The importance of battle drills
By Risk Management MagazineJanuary 25, 2019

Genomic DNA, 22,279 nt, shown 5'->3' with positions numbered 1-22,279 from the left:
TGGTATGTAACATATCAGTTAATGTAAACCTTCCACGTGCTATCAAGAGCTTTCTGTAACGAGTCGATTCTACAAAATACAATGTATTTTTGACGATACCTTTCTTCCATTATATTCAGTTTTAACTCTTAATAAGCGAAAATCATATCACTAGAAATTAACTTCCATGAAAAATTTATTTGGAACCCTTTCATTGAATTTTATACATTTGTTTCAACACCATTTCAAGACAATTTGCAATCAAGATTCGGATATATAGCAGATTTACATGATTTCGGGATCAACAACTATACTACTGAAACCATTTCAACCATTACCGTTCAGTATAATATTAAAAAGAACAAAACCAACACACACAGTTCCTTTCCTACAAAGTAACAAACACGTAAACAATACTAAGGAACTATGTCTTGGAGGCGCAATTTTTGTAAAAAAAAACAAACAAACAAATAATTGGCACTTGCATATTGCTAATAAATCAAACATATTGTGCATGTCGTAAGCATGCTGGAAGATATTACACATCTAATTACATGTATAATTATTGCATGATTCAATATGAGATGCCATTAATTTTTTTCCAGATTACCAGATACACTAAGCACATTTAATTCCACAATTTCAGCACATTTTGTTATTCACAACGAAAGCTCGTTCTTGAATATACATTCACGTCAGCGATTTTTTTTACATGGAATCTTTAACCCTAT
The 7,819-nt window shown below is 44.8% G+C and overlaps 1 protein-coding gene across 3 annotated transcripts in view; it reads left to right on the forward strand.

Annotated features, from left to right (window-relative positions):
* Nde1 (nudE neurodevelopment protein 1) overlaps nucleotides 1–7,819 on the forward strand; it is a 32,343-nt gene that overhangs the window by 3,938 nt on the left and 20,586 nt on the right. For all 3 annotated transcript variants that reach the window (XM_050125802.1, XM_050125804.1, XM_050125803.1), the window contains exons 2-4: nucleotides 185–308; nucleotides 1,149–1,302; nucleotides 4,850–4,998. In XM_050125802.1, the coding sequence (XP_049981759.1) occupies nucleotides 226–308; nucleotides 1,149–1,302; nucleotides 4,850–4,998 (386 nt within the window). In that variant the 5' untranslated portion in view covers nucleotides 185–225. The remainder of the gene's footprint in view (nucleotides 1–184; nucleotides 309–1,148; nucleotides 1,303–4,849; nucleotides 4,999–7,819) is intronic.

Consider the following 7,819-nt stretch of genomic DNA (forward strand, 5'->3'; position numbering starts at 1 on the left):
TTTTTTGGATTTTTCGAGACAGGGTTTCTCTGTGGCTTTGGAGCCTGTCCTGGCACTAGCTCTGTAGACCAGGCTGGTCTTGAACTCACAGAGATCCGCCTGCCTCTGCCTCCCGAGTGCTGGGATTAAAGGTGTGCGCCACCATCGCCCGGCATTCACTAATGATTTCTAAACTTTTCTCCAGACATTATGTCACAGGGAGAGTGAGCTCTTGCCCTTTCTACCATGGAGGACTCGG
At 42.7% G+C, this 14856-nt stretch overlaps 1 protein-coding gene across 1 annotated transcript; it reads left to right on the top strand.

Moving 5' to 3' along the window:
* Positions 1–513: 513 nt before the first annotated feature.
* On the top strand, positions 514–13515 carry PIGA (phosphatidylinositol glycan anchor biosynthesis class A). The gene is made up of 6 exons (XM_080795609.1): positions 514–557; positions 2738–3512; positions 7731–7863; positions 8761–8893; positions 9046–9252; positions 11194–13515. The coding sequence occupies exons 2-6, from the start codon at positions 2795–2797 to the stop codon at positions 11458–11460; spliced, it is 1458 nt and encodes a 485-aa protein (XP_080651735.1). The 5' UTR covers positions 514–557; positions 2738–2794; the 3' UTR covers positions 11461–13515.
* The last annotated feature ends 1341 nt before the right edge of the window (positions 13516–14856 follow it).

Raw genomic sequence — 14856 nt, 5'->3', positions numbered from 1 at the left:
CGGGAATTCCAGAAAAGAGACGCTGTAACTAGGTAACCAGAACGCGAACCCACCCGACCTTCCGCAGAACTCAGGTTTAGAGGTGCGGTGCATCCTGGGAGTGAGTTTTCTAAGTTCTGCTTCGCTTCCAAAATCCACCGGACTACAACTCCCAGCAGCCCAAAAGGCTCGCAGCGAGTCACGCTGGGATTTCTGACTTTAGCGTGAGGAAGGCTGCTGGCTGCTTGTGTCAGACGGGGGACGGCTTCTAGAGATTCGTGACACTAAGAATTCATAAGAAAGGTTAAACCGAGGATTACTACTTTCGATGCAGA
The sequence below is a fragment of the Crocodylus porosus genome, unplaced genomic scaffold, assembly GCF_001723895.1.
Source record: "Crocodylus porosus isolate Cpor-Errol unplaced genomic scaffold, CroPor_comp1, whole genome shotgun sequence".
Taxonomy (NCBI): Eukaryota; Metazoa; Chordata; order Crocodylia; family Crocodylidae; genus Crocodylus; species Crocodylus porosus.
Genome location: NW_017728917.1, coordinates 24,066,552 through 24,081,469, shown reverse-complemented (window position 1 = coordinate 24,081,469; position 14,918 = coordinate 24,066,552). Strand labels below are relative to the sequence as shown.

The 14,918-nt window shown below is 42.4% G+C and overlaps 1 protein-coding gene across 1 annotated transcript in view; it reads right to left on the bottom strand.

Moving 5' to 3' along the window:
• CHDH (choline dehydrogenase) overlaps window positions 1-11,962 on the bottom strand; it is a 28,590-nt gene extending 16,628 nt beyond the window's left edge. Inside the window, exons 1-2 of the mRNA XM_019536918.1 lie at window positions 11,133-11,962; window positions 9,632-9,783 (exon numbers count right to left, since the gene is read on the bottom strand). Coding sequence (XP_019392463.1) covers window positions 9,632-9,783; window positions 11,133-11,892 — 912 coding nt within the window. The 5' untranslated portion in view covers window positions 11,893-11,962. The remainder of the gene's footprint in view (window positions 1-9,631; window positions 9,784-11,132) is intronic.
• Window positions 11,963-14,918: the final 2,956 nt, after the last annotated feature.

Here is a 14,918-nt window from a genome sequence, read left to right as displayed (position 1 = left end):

FORT RUCKER, Ala. (January 25, 2019) - "Dismount right!" It sounds simple enough, doesn't it? Well, that would depend on the level of detail and frequency of your battle drill rehearsals. In the following case, it wasn't that simple, and the resulting accident cost one noncommissioned officer his life.In preparation for deployment, the infantry rifle company planned two weeks of live-fire training, progressing from team-level training through platoon-level training. It was during the platoon-level training that the accident occurred. After securing its first objective, the platoon received an order to continue the mission and assault a second objective, a change to their original plan. Upon arrival at the support-by-fire position for the second objective, the squad leader for the second Stryker vehicle in the platoon gave his squad the command to "dismount right." His squad did just that, dismounting to the driver's side of the vehicle, which is the right side of the vehicle if you exit to the rear of the vehicle.This squad immediately suppressed the objective while the rest of the platoon maneuvered to the left of the objective. As the squad leader attempted to dismount with the squad, his gear tangled in the vehicle, and it took him a few minutes to get loose and off the vehicle. When he did dismount, he dismounted right, or out of the left rear (the passenger's side) of the vehicle. Once he cleared the right side of the vehicle (remember, his squad is on the left side of the vehicle, suppressing the objective), he saw the platoon assaulting the left flank of the objective. As he ran across to join the platoon, the squad leader ran in front of his squad's support-by-fire position and suffered a fatal gunshot wound to the head. One of his team leaders fired the round that killed him.When asked the question of which direction would you dismount the vehicle given the command of "dismount right," an investigation board got differing responses from the unit. Were their battle drills instinctive? Ask yourself, did something as simple as a poorly executed battle drill contribute to this Soldier's death?Army doctrine states that a battle drill is a collective action executed by a platoon or smaller element without the application of a deliberate decision-making process. The action is vital to success in combat or critical to preserving life. Battle drills are the necessary building blocks for elements to conduct complex combat operations without loss of life from tactical or accidental hazards. These drills are the "fundamentals" that must be constantly rehearsed until they are second nature for all Soldiers.In this accident, the platoon received an unexpected change in their original mission. You've probably heard that no plan survives the first contact, and this is the kind of scenario that the commander wanted the platoon to experience. Well-rehearsed and executed battle drills give a platoon flexibility to react to changing scenarios and help to ensure everyone understands what "dismount right" means! Well-executed battle drills will help to keep your Soldiers safe and in the fight.Do you have a story to share? Risk Management is always looking for contributors to provide ground, aviation, driving (both private motor vehicle and motorcycle) and off-duty safety articles. Don't worry if you've never written an article for publication. Just write about what you know and our editorial staff will take care of the rest. Your story might just save another Soldier's life. To learn more, visit https://safety.army.mil/MEDIA/Risk-Management-Magazine.